Amazingly, under UK building regulations, there’s no minimum width for domestic staircases. There are rules on widths for disabled access and direct fire escapes but unless your property was built specifically for disabled access there’s no guarantee your staircase will be wide enough for a stairlift.
Properties built later than 2010 generally have a minimum of 800mm clearance which is usually wide enough, depending on the user, which we’ll come onto later.
So what if you live in an older property?
One of the most frequently asked questions by those living in smaller and/or older properties is whether their narrow staircase will be wide enough fit a stairlift at all.
What is the minimum width for a stairlift?
As a rule of thumb, a straight stair case would need to be at least 750mm (~29.5 inches) wide. If the stair case is curved the minimum width will increase to 850mm (~33.5 inches).
However, those with narrow staircases need not worry. It's 2021 – there's likely to be a solution out there for you.
Stairlifts can typically be fitted to almost all width staircases, you just lose the luxury of having lots of manufacturers to choose from and those manufacturers who can provide a solution often come at a higher cost.
Since stairlift manufactures became aware of the problem they've been engineering some pretty ingenious solutions.
But first, let's understand the problem
When sitting in a seated position, side-on to a staircase, the distance between your spine and knee (or feet) may exceed the width of your staircase, once the width of the stairlift is factored in.
Compact designs and folding parts maximise space and efficiency. Folding arm-rests and seats, a folding footplate and a slim rail enable compact stairlifts to be neatly folded away when not in use, ideal for both the user and other members of the household who will be able to use the stairs as normal.
Whilst it's great to know that some slimline stairlifts can fold away nice and neatly to assist other stair users, this isn't dealing with the concern of how a stairlift-in-use can traverse up and down narrow stair cases.
The ideal solution (and it's not necessarily a technical one)
Let's go back to the problem...
If your spine-to-knee (or spine-to-toe if you can't tuck your feet back further than your knees protrude when sitting down) measure more than the width of your staircase, we have a problem.
Now, consider this...
If you're able to sit on a higher seat, perched slightly on the edge, your knees would not protrude out as far!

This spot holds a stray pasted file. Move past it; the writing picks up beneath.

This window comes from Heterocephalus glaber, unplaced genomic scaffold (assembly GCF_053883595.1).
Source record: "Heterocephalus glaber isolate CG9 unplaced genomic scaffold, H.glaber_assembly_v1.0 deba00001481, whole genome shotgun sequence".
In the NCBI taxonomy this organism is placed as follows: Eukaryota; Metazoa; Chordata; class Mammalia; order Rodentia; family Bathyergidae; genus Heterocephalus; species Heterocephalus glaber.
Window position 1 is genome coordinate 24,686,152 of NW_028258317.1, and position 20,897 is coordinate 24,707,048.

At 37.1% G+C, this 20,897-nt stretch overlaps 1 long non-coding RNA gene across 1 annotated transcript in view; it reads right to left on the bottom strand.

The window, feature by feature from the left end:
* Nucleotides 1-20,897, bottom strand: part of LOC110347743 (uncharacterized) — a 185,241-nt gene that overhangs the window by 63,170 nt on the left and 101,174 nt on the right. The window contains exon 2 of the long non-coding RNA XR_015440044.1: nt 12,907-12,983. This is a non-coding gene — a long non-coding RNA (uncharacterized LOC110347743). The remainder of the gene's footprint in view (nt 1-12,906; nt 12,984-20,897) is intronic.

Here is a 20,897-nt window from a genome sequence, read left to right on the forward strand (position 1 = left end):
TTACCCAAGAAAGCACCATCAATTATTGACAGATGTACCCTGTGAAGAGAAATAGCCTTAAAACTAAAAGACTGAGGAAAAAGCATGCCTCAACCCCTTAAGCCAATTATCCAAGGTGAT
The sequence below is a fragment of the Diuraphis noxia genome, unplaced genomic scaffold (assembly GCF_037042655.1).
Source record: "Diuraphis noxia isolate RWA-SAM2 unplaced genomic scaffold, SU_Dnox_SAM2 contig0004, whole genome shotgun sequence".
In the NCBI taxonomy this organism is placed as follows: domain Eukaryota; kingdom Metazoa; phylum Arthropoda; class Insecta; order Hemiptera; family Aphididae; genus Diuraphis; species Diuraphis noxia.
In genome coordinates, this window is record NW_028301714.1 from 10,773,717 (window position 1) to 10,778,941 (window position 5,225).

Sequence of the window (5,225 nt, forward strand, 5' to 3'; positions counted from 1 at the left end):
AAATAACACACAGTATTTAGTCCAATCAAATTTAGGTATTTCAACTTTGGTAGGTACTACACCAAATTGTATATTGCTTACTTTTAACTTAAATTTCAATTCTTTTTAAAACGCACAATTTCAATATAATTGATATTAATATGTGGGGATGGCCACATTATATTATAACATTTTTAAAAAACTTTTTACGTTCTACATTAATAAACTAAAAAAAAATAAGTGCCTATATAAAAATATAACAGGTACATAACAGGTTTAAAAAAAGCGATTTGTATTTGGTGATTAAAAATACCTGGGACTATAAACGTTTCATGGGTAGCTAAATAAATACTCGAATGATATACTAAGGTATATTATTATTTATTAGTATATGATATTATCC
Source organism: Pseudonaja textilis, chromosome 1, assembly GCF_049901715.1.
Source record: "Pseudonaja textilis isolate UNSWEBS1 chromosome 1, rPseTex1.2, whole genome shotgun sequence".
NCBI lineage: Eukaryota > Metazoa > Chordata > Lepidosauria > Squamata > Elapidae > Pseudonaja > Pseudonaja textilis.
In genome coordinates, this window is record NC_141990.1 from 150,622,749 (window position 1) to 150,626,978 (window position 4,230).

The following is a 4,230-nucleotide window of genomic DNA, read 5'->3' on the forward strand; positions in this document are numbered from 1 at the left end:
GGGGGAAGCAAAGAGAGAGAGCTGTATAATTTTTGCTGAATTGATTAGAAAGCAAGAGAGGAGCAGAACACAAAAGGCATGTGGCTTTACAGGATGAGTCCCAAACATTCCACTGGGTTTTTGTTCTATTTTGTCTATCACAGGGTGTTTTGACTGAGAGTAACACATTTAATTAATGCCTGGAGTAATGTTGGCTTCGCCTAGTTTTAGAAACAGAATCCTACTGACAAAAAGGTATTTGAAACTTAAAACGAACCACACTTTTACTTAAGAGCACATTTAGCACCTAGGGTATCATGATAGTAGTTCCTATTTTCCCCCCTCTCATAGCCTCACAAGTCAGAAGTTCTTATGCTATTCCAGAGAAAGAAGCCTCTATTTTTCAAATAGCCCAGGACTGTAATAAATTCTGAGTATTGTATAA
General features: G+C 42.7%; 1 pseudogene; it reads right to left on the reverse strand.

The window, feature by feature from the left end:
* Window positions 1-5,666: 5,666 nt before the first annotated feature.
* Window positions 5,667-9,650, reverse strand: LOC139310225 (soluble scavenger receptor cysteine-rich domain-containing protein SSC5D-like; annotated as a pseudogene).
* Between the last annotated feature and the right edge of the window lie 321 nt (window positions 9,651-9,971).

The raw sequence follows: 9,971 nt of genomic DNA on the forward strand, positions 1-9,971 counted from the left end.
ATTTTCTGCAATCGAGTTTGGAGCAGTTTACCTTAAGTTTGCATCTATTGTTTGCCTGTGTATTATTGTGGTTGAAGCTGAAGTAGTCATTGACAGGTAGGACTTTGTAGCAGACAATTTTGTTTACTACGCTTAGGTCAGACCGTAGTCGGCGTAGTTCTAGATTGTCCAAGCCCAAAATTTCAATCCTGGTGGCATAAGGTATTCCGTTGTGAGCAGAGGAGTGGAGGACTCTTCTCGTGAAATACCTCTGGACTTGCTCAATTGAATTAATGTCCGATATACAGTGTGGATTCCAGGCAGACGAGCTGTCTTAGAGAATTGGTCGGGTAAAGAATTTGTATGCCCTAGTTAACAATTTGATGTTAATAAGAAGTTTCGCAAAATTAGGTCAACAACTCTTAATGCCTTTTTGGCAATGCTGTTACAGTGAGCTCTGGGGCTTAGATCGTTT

However, it does rely on you being able to comfortably sit/perch in this position for the duration of the chair lift journey. If that's something you're able to do you will have choice available to you from different stairlift manufacturers as some provide a perch seat option.
This is a great solution for narrow straight stair cases, but there's less choice available for narrow curved stair cases.
The perched stairlift pictured here is an Acorn stairlift with a perched seat but they only make this for straight stairs. Stannah offer The Saddler which is designed to act similar to the Acorn perched seat but is available for curved stair cases, however the maximum width is 68cm.
If you have a very narrow curved stairs there's really only one stairlift available from a German manufacturer who offer a very clever technical solution.
The clever technical solution
In true German engineering style, Thyssenkrupp have produced an engineering masterpiece to overcome the challenges of narrow curved stairs. Their stairlift, the Flow 2, is manufactured and programmed bespoke to your slim staircase.
The software inside the German stairlift is programmed specifically for your stairs and maps every bend and corner. When the carriage (seat part) approaches a bend, it electronically swivels the seat round to point the user's knees 45 degrees down the stairs, thus reducing the space between knees and opposing stair wall.
As you can imagine, this solution is not cheap but is the best solution for narrow curved stairs or narrow staircase where the user can't perch or their spine to knee/toe measurement is wider than the staircase.
Very occasionally you come across a company which exemplifies what true professionalism and commitment to customer service is all about. In my recent experience, Stairlift Experts is a prime example.
Mrs Barbara Allen
I needed to get a stair lift for my lovely Mum as she was having difficulty climbing all the stairs in her house. I hadn't a clue what to buy or where to buy it from until I found the Stair Lift Expert website
Mr Ian Bailey
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